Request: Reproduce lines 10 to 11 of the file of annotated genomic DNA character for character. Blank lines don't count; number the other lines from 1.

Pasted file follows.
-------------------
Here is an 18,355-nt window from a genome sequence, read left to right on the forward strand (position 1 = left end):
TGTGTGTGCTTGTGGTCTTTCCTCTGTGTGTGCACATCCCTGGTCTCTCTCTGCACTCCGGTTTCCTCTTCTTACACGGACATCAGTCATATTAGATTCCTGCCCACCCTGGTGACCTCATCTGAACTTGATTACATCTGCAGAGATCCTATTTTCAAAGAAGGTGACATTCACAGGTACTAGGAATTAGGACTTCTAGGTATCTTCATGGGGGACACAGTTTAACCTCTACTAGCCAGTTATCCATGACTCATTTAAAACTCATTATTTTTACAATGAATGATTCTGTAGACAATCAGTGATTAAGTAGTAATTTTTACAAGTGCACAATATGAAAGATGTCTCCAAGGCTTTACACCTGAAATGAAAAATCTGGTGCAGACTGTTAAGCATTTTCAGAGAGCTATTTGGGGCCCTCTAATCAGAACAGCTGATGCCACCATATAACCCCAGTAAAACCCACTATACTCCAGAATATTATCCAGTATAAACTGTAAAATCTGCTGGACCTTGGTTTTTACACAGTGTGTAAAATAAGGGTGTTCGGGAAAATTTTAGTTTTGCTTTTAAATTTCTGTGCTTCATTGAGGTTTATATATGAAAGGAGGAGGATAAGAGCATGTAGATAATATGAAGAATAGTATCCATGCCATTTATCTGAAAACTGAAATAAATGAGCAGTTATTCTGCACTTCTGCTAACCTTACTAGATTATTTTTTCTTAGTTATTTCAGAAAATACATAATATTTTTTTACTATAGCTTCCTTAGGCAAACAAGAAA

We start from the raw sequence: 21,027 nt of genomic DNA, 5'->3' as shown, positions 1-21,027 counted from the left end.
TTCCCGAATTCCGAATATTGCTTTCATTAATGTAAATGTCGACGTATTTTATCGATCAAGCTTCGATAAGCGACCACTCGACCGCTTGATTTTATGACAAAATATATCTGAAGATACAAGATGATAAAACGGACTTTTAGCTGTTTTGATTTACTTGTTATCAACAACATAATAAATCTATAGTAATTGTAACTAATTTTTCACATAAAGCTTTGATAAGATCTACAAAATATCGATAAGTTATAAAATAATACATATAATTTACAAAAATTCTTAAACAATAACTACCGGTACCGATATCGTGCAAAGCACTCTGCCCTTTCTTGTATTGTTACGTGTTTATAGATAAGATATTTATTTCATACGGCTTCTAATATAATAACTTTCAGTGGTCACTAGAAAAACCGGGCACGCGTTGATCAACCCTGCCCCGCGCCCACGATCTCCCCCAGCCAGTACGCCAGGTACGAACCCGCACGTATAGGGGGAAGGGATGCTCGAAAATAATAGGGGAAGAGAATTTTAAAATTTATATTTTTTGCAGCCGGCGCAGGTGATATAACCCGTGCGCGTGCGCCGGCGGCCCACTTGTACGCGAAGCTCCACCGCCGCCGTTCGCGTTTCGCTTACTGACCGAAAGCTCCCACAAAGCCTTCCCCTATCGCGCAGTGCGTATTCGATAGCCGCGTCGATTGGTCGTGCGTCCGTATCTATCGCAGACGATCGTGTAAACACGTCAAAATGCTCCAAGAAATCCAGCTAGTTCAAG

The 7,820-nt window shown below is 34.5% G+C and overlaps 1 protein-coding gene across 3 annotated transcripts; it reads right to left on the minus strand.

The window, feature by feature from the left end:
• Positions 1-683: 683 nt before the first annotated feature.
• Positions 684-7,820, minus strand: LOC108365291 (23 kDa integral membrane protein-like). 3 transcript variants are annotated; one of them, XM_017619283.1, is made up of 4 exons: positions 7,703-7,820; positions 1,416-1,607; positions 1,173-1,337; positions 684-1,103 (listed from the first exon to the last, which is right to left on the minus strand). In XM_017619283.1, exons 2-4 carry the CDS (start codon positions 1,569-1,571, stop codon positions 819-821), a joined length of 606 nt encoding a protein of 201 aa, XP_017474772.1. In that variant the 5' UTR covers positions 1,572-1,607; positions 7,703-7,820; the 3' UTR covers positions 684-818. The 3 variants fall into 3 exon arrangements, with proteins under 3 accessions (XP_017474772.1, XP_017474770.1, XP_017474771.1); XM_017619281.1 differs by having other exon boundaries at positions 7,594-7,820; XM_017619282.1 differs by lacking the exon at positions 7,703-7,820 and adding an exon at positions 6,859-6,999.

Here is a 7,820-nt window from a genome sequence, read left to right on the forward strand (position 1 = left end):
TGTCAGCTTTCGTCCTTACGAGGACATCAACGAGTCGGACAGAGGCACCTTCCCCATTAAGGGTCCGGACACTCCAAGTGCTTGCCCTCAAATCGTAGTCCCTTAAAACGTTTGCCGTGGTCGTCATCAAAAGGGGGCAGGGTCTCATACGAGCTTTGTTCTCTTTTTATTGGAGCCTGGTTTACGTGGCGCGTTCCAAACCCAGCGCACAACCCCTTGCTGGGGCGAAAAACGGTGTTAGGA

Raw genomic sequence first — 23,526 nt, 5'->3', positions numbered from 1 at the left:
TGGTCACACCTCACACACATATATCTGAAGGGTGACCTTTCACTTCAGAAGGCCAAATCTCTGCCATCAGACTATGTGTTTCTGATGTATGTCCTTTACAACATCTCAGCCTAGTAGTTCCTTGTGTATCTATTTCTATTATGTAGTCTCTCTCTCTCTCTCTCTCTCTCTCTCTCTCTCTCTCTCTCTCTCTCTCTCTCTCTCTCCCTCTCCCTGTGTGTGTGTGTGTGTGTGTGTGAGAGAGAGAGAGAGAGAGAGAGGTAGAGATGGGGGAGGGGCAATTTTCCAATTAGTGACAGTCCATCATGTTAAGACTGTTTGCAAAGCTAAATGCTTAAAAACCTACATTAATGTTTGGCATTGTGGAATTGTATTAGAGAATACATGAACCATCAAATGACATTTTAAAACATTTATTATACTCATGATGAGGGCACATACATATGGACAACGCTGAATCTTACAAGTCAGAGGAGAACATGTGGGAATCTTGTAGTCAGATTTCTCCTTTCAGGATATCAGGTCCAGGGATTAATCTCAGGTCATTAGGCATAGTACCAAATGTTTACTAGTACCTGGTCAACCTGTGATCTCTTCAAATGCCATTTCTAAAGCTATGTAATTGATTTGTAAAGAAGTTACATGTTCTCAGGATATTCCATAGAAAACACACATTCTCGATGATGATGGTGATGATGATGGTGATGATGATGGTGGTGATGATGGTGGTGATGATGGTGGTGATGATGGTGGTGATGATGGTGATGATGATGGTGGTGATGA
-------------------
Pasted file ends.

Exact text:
TGTCAGCTTTCGTCCTTACGAGGACATCAACGAGTCGGACAGAGGCACCTTCCCCATTAAGGGTCCGGACACTCCAAGTGCTTGCCCTCAAATCGTAGTCCCTTAAAACGTTTGCCGTGGTCGTCATCAAAAGGGGGCAGGGTCTCATACGAGCTTTGTTCTCTTTTTATTGGAGCCTGGTTTACGTGGCGCGTTCCAAACCCAGCGCACAACCCCTTGCTGGGGCGAAAAACGGTGTTAGGA

Raw genomic sequence first — 23,526 nt, 5'->3', positions numbered from 1 at the left: